A borrower has to hedge in a manner that the projected cash flows match expectations irrespective of the fluctuations in the foreign currency
The Reserve Bank of India has reduced mandatory hedging requirement for borrowers raising overseas funds to 70 percent from 100 percent.
The circular comes amid the liquidity crunch in the country among the non-banking financial companies (NBFCs), which can be helped by reducing their hedging costs during overseas fundraising amid some stability in the rupee movement.
These eligible borrowers are those who raise foreign currency denominated ECBs or external commercial borrowings under Track I, having an average maturity between 3 and 5 years. They are mandatorily required to hedge their ECB exposure fully.
“On a further review of the extant provisions, it has been decided, in consultation with the Government of India, to reduce the mandatory hedge coverage from 100 percent to 70 percent for ECBs raised under Track I of the ECB framework by eligible borrowers,” said RBI in its notification.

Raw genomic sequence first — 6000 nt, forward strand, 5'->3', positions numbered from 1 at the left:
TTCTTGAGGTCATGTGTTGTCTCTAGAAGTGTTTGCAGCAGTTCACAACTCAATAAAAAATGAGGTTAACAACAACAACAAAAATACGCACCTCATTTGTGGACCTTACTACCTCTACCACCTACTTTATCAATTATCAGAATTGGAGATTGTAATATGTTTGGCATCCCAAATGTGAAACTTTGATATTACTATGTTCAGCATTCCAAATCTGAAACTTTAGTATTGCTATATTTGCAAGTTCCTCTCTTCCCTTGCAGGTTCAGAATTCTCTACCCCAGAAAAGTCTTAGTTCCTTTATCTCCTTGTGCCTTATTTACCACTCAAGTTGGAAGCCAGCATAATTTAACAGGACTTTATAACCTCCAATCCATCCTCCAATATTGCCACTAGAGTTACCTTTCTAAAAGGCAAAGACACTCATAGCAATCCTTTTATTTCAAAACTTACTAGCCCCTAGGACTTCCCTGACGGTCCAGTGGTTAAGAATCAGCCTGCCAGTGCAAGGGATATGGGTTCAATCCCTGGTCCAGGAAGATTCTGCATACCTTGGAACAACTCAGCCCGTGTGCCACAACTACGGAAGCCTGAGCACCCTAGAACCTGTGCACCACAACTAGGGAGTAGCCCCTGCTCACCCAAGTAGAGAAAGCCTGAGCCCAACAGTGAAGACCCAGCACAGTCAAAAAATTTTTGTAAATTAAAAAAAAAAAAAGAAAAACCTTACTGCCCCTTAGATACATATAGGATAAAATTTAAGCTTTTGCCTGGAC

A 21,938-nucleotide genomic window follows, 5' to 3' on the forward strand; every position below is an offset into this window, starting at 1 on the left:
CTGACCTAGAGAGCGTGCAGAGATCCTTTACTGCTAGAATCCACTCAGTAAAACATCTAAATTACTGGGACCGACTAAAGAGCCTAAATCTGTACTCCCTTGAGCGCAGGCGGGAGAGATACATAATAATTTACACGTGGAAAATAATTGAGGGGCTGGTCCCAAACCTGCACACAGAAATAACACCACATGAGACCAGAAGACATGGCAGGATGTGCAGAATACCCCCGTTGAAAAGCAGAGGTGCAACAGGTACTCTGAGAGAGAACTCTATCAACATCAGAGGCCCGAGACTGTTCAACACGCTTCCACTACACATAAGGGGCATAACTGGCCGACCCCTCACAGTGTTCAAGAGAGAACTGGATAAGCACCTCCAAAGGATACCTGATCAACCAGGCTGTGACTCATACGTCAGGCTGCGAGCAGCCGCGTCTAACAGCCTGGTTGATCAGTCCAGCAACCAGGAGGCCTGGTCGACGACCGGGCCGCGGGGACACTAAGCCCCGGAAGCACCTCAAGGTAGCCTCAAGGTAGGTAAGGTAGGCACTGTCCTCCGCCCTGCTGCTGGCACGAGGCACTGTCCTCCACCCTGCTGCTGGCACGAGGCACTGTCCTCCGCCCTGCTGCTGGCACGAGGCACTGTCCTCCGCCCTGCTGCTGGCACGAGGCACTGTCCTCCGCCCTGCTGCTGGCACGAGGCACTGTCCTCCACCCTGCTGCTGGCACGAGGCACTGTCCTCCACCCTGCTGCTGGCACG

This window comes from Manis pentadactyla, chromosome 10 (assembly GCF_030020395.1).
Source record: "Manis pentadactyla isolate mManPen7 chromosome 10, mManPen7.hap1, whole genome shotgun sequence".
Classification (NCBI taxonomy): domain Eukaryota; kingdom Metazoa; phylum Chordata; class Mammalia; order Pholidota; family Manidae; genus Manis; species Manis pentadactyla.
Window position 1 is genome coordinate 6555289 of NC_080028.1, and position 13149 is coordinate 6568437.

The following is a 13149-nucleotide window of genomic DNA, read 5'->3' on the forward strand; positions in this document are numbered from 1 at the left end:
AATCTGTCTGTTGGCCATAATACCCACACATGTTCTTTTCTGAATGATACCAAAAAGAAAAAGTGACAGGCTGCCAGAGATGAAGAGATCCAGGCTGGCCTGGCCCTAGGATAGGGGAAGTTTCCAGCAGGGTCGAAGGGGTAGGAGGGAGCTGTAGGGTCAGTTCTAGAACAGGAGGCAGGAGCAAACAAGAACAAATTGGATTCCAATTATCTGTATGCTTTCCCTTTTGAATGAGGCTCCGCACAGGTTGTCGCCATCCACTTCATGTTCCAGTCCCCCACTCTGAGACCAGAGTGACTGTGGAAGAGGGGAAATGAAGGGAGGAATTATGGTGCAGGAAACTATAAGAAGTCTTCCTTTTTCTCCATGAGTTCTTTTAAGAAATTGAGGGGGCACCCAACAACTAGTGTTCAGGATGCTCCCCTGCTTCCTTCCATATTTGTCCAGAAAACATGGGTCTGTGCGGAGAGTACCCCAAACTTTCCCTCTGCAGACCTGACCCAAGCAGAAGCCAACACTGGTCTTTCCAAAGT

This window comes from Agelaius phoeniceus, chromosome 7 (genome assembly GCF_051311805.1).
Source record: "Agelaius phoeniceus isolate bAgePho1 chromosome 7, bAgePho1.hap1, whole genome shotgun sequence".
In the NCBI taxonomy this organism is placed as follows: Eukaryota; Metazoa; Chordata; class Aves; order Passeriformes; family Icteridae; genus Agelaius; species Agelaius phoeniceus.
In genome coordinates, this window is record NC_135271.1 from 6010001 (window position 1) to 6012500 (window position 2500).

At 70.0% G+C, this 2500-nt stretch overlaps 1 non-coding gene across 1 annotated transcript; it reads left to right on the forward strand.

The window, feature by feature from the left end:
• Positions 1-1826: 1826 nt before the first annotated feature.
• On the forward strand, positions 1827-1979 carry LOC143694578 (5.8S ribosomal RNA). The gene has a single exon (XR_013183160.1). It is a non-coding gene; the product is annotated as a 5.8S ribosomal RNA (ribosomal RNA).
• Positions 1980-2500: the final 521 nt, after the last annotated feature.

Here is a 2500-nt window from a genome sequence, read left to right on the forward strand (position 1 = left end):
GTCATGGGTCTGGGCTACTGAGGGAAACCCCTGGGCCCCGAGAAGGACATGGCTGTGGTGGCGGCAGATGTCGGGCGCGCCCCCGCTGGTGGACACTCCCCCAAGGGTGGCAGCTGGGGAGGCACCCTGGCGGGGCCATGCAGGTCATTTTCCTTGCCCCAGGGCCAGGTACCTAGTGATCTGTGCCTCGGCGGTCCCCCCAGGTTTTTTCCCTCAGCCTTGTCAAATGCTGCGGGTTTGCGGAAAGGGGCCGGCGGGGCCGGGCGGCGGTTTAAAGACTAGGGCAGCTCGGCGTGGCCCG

A hedge is an investment process required to reduce the risk of adverse price or currency movements. A borrower has to hedge in a manner that the projected cash flows match the expectation of the borrowers irrespective of the fluctuations in the foreign currency.
Further, RBI also clarified that ECBs falling within the aforesaid scope but raised prior to the date of this circular will be required to mandatorily roll-over their existing hedge(s) only to the extent of 70 percent of outstanding ECB exposure.
Earlier this month, the central bank had eased the hedging rules by reducing the tenure required for exemption from mandatory hedging of ECB borrowings to five years from previously 10 years.The RBI had also cut the minimum tenure for borrowing through the ECB route to three years from five years.